Patrick: Right, but if they get seized tomorrow by the government I mean it’s gonna be too late.
Kevin: I would say my laptop has as much chance of being seized by not just the government but by somebody that walks by me in the coffee shop and wants to just snatch my computer away, right.
Patrick: Right. But at the same time there’s a difference between Google and Amazon and Crash Plan and Back Blaze and then Mega Upload and Rapid Share, right, there’s difference, Google and Amazon may have a stronger legal team, right, and they may be doing things a little more appropriately, but then if you’re using these other services that don’t have the same resources or might not be run the same way, you know, it’s just always important to be aware of what you’re getting into and who you’re placing all those files in with.
Kevin: We trust banks, right, we trust banks with our money and our, you know, where we deposit at.
Stephan: Yeah, for $100,000.00, $250,000.00, yeah.
Patrick: Right. Part of the reason that we trust banks is because they’re backed by the FDIC up to $100,000.00 or $250,000.00, and there’s that insurance plan; that doesn’t exist with Cloud Hosting, you know, and probably won’t.
Stephan: I guess I’m a little different, I think it depends on what your workflow is, right, or what your use case is; I don’t backup my music, I have a hard drive with the music on it, if it goes out then so be it, I honestly don’t have that much music, and now with web services — and this comes back to — we’re coming full circle back to where we were at the beginning of the show, right, I have an app, it’s called Pandora, I can play random music that I want to listen to, I can use RDIO, I could use Spotify, I could use any of these services that are out there to play music without actually having my hard drive. To me what’s important to backup is my personal stuff, my photographs, my personal documents, and that’s about it really, that’s the only thing I need to backup and make sure it’s anywhere. But my photographs library is huge, so for me it’s different than what you guys are using it for or not using it for, and I think for everyone it’s going to be the same way and what’s important to them and how they want to back that stuff up and how they want to ensure they have that information when they need it. Just my two cents.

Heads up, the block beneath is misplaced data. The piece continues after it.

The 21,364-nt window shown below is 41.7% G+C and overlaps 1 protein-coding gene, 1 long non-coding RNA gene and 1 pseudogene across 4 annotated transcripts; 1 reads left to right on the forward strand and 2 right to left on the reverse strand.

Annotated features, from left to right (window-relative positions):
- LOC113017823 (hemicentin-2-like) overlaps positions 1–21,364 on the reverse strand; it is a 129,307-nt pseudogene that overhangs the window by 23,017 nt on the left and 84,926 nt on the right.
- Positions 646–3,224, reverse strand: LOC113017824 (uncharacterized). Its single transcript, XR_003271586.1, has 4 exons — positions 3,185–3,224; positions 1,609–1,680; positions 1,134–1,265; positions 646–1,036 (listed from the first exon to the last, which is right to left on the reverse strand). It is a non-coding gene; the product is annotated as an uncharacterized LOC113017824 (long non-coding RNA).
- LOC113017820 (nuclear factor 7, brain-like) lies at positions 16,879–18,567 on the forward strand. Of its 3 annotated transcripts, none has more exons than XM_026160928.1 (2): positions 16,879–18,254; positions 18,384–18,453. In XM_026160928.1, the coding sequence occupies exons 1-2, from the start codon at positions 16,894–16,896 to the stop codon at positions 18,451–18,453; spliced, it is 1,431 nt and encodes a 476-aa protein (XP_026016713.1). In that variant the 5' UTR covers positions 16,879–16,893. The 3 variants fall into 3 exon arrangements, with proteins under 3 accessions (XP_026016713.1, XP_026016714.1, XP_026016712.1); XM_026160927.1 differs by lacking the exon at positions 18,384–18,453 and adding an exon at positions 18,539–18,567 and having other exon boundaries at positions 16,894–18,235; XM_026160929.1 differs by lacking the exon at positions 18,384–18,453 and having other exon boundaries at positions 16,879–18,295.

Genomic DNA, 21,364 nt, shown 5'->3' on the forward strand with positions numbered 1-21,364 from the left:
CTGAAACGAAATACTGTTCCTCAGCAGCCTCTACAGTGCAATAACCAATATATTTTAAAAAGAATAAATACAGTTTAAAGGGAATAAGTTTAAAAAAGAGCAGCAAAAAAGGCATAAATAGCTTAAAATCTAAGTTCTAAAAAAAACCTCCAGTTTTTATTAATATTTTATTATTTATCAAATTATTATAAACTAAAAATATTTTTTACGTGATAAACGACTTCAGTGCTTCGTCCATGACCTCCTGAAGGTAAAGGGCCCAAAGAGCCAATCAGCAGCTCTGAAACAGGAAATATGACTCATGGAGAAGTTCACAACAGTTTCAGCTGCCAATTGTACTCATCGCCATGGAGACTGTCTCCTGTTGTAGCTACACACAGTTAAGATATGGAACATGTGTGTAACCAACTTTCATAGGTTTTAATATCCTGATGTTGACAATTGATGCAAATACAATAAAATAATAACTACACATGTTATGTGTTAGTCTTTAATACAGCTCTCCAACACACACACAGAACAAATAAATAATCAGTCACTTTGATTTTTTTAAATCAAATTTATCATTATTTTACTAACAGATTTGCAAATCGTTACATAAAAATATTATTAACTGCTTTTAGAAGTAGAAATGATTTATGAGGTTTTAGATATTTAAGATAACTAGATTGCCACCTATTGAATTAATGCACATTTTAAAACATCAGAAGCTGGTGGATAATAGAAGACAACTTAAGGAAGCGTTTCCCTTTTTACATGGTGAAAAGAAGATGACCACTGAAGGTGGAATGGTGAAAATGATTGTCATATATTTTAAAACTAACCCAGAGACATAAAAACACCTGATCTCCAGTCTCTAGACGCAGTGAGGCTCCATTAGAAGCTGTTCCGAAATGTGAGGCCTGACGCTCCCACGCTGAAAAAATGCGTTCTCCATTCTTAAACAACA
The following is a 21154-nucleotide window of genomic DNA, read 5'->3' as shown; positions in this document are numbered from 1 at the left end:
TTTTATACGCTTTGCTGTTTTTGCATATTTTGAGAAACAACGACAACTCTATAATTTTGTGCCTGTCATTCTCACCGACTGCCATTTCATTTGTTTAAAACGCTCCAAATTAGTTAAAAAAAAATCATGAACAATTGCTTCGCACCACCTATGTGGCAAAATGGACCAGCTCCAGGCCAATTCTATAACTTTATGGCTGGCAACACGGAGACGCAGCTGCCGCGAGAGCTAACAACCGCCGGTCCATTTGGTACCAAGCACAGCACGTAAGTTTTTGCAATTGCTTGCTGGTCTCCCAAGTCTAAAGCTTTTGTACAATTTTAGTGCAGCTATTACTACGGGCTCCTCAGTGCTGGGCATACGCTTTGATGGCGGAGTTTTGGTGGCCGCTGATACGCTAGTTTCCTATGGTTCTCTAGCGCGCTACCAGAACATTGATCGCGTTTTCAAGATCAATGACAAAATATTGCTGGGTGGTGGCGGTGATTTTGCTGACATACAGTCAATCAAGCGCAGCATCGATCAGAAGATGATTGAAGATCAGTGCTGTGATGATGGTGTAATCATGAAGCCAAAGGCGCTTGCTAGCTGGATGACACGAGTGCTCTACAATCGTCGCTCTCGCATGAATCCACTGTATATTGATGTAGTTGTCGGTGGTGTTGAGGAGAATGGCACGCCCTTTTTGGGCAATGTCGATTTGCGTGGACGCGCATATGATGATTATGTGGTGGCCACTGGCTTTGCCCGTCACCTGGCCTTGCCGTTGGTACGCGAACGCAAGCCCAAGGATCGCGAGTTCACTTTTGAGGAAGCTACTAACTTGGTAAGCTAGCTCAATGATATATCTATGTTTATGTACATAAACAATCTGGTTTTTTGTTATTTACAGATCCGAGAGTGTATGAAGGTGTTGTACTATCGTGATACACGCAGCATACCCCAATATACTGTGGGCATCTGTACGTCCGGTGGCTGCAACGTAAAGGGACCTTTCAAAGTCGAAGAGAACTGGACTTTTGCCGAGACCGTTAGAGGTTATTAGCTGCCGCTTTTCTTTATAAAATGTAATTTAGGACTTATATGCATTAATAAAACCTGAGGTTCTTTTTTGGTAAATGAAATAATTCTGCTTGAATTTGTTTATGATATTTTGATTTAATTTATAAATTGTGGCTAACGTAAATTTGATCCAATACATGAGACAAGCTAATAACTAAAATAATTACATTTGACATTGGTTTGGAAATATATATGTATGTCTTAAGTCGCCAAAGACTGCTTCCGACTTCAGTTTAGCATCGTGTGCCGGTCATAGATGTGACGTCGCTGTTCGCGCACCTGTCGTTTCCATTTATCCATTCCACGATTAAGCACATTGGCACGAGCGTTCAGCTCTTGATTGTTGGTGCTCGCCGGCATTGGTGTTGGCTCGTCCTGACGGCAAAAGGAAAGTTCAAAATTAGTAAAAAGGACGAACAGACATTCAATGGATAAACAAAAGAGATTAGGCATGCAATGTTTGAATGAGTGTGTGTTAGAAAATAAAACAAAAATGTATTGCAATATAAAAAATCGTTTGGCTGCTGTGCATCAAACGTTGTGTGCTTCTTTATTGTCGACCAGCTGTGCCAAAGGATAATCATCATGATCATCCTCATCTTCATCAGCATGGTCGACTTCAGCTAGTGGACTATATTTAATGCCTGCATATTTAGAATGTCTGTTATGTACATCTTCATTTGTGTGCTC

Kevin: Yeah, I agree with you and Patrick, I mean you both used the same keyword which was ‘important’, right, it’s all defining what’s important to that person; if it’s really, really important you’re going to want a physical copy of it, I mean that’s just the brass tacks I guess.
Stephan: Yeah, absolutely.
Patrick: And Google Drive, if you’re interested, the pricing is as follows: you can get five gigabyte of Google Drive free, and then on top of that they say 10 gigabyte of Gmail and one gigabyte of Picasa, and then for $2.49 a month you can go 25 gigabytes for drive and Picasa, and Gmail is upgraded to 25 gigabytes. For $4.99 a month you go to 100 gigabytes, that’s 100 gigabytes for Drive and Picasa, and once again your Gmail is upgraded to 25 gigabytes, and beyond that 200 gigabytes up until 16 terabytes you can upgrade your plan, and that ranges from $9.99 a month up to $799.99 a month for a 16 terabytes, so, yes, Google has plans for everyone.
Kevin: That sounds a little creepy, Patrick, “Google has plans for everyone,” mwuhahaha (evil laugh).
Patrick: And their data.
Kevin: Yes, and everything you own.
Patrick: Alright, so with that said I think we’ve come to the end of our story segment, and let’s do host spotlights. Kevin, why don’t you go first.